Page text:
The Serapis flag has a unique and interesting story tied to it, involving U.S. Navy Captain John Paul Jones. In 1779 at the Battle of Flamborough Head, Jones captured the Serapis, a British frigate, but in the process his own ship the Bonhomme Richard sank. He wanted to dock the foreign ship at the nearby port, Texel, which was controlled by the Dutch United Provinces. However, without a standard and sailing a captured ship, there was argument that he was a mere pirate. So, hastily, with the description Ambassador Franklin had given the French of the U.S. flag (for international recognition), they made a standard that consisted of “thirteen stripes, alternately red, white, and blue; a small square in the upper angle, next to the flagstaff is a blue field with thirteen white stars, denoting a new constellation.” Hence, the Serapis flag was born.
History is not without controversy. During the Battle of Bennington, General John Stark's militia, with reinforcements from Colonel Seth Warner and the Green Mountain Boys, fought valiantly against a detachment of General John Burgoyne's regiment as part of the Saratoga campaign. While it may have been a minor defeat to the British, it led to a larger victory for the Patriots.
It is said that the Bennington flag was flown during this battle, named for the town in which it was fought, carried by Stark's men. However, there is much evidence to suggest that the flag once thought to have been at this battle was actually made for either the 50th or Centennial celebration of our nation's birth.
The Moultrie flag was made famous from the decisive battle fought in South Carolina, where Colonel William Moultrie defended Sullivan's Island from the British fleet and resulted in a resounding victory for the 2nd South Carolina Regiment. The battle saved Charleston, turning the British fleet on its heels. Moultrie commissioned the flag in advance of the war with the British, knowing he would need a rallying standard under which his men could gather. During the battle, the flag was shot off its post, and, in a daringly brave move, Sergeant William Jasper ran out in the open to grab it and re-hoisted the flag until a new post could be had. This act of bravery, along with the victorious win, made the Moultrie flag part of our rich history and the hearts of South Carolinians.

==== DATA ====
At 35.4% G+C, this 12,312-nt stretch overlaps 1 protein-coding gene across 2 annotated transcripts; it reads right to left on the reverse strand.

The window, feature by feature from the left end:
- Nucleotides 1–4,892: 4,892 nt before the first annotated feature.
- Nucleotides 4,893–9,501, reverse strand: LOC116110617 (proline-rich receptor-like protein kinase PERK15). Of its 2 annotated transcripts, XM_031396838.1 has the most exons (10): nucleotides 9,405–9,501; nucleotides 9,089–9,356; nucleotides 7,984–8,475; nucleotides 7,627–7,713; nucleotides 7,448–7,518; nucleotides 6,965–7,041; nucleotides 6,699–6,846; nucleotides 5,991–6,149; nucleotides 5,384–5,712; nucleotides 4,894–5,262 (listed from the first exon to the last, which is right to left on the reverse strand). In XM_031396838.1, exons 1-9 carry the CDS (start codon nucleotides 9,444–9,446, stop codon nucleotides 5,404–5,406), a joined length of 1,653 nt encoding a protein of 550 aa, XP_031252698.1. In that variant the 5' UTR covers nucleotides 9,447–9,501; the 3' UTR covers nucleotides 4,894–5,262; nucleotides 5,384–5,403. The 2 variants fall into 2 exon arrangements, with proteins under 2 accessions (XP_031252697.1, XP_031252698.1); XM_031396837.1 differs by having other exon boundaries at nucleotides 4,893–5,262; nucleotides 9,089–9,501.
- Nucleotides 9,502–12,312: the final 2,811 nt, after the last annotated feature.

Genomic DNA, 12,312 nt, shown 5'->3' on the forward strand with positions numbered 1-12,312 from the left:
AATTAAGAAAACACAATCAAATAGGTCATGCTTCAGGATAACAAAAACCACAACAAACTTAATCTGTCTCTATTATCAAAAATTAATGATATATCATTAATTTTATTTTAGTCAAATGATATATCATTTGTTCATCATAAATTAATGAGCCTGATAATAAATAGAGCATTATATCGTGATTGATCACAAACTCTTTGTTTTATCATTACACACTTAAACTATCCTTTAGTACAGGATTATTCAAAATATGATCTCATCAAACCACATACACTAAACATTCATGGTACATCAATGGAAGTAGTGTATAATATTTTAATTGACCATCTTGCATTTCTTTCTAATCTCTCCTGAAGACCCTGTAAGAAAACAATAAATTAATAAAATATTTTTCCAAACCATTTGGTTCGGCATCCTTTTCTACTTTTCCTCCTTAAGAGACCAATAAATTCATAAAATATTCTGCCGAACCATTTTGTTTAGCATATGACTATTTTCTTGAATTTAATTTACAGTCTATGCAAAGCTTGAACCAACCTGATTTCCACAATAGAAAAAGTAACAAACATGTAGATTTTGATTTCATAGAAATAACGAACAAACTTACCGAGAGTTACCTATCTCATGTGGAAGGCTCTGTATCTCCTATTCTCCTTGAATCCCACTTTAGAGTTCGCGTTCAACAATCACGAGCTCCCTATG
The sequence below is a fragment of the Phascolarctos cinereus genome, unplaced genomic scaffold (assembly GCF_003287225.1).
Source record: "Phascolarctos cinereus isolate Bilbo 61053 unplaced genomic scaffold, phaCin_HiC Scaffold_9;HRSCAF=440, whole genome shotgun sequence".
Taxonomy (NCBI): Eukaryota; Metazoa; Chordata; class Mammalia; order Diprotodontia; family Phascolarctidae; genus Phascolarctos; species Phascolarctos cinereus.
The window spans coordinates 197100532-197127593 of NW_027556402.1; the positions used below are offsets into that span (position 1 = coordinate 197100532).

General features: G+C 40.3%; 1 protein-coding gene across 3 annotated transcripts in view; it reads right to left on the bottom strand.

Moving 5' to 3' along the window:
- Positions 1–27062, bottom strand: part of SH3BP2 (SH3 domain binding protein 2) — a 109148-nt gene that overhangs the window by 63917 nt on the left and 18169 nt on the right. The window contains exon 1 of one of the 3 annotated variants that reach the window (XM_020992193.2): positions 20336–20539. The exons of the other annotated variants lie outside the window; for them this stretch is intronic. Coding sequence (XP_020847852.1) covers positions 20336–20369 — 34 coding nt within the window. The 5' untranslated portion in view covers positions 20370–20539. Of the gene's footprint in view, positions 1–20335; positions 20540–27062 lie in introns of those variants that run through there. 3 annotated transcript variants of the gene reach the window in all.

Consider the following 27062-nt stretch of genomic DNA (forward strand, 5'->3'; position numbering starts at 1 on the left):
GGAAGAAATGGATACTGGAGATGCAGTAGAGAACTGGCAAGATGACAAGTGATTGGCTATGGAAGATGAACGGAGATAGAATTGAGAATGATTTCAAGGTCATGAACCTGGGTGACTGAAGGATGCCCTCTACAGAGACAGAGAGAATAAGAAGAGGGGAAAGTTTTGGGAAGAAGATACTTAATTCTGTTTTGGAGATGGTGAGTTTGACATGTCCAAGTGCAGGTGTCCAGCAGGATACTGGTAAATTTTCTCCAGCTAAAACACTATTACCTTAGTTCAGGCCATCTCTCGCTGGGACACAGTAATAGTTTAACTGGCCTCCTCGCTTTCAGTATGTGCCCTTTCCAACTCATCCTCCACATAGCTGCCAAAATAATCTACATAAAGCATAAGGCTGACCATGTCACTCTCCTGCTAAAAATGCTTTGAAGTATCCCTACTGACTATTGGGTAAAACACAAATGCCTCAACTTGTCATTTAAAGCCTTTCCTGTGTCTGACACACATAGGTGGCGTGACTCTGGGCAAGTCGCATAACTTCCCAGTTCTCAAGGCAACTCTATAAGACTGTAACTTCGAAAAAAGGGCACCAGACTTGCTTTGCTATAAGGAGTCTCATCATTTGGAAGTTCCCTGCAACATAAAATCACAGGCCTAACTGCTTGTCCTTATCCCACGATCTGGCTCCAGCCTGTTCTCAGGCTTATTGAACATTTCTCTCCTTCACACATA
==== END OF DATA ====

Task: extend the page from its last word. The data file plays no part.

The Battle of Cowpens was a turning point in the war for the Americans. With a stalemate in the north, the British had turned their focus south in hopes of gathering support from Loyalists and planned to use them against the colonists still fighting for freedom. Initially, their plan seemed to work. Then Washington put Major General Nathanael Greene in charge of the campaign in the Carolinas. The series of battles that ensued began to turn the tide of war in favor of the colonists. Initially, their plan seemed to work. Then Washington put Major General Nathanael Greene in charge of the campaign in the Carolinas. The series of battles that ensued began to turn the tide of war in favor of the colonists.